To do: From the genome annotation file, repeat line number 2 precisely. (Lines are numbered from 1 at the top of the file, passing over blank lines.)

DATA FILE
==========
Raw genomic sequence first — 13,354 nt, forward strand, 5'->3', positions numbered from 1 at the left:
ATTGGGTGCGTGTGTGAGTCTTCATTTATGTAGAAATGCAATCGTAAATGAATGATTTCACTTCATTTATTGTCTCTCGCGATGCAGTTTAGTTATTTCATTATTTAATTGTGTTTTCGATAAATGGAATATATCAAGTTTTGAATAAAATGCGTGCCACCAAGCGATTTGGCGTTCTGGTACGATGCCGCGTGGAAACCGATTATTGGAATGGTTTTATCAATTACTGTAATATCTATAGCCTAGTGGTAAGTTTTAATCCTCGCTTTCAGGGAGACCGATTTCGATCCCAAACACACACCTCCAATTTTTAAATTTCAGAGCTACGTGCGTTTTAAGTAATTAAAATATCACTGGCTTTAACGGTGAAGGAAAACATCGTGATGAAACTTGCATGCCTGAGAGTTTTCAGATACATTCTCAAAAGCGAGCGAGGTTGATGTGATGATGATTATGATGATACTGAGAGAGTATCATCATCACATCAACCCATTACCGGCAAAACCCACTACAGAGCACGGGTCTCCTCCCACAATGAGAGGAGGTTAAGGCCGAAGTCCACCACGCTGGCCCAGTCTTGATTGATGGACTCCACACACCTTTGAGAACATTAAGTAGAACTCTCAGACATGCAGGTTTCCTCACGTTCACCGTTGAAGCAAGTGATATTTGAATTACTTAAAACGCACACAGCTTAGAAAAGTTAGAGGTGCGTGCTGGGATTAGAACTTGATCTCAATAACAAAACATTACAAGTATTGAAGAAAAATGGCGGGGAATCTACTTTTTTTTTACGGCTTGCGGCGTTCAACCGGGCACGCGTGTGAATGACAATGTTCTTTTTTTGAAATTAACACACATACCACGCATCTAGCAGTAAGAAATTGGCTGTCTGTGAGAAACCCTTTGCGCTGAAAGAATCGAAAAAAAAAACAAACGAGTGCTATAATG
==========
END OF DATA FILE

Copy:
ATTGGGTGCGTGTGTGAGTCTTCATTTATGTAGAAATGCAATCGTAAATGAATGATTTCACTTCATTTATTGTCTCTCGCGATGCAGTTTAGTTATTTCATTATTTAATTGTGTTTTCGATAAATGGAATATATCAAGTTTTGAATAAAATGCGTGCCACCAAGCGATTTGGCGTTCTGGTACGATGCCGCGTGGAAACCGATTATTGGAATGGTTTTATCAATTACTGTAATATCTATAGCCTAGTGGTAAGTTTTAATCCTCGCTTTCAGGGAGACCGATTTCGATCCCAAACACACACCTCCAATTTTTAAATTTCAGAGCTACGTGCGTTTTAAGTAATTAAAATATCACTGGCTTTAACGGTGAAGGAAAACATCGTGATGAAACTTGCATGCCTGAGAGTTTTCAGATACATTCTCAAAAGCGAGCGAGGTTGATGTGATGATGATTATGATGATACTGAGAGAGTATCATCATCACATCAACCCATTACCGGCAAAACCCACTACAGAGCACGGGTCTCCTCCCACAATGAGAGGAGGTTAAGGCCGAAGTCCACCACGCTGGCCCAGTCTTGATTGATGGACTCCACACACCTTTGAGAACATTAAGTAGAACTCTCAGACATGCAGGTTTCCTCACGTTCACCGTTGAAGCAAGTGATATTTGAATTACTTAAAACGCACACAGCTTAGAAAAGTTAGAGGTGCGTGCTGGGATTAGAACTTGATCTCAATAACAAAACATTACAAGTATTGAAGAAAAATGGCGGGGAATCTACTTTTTTTTTACGGCTTGCGGCGTTCAACCGGGCACGCGTGTGAATGACAATGTTCTTTTTTTGAAATTAACACACATACCACGCATCTAGCAGTAAGAAATTGGCTGTCTGTGAGAAACCCTTTGCGCTGAAAGAATCGAAAAAAAAAACAAACGAGTGCTATAATG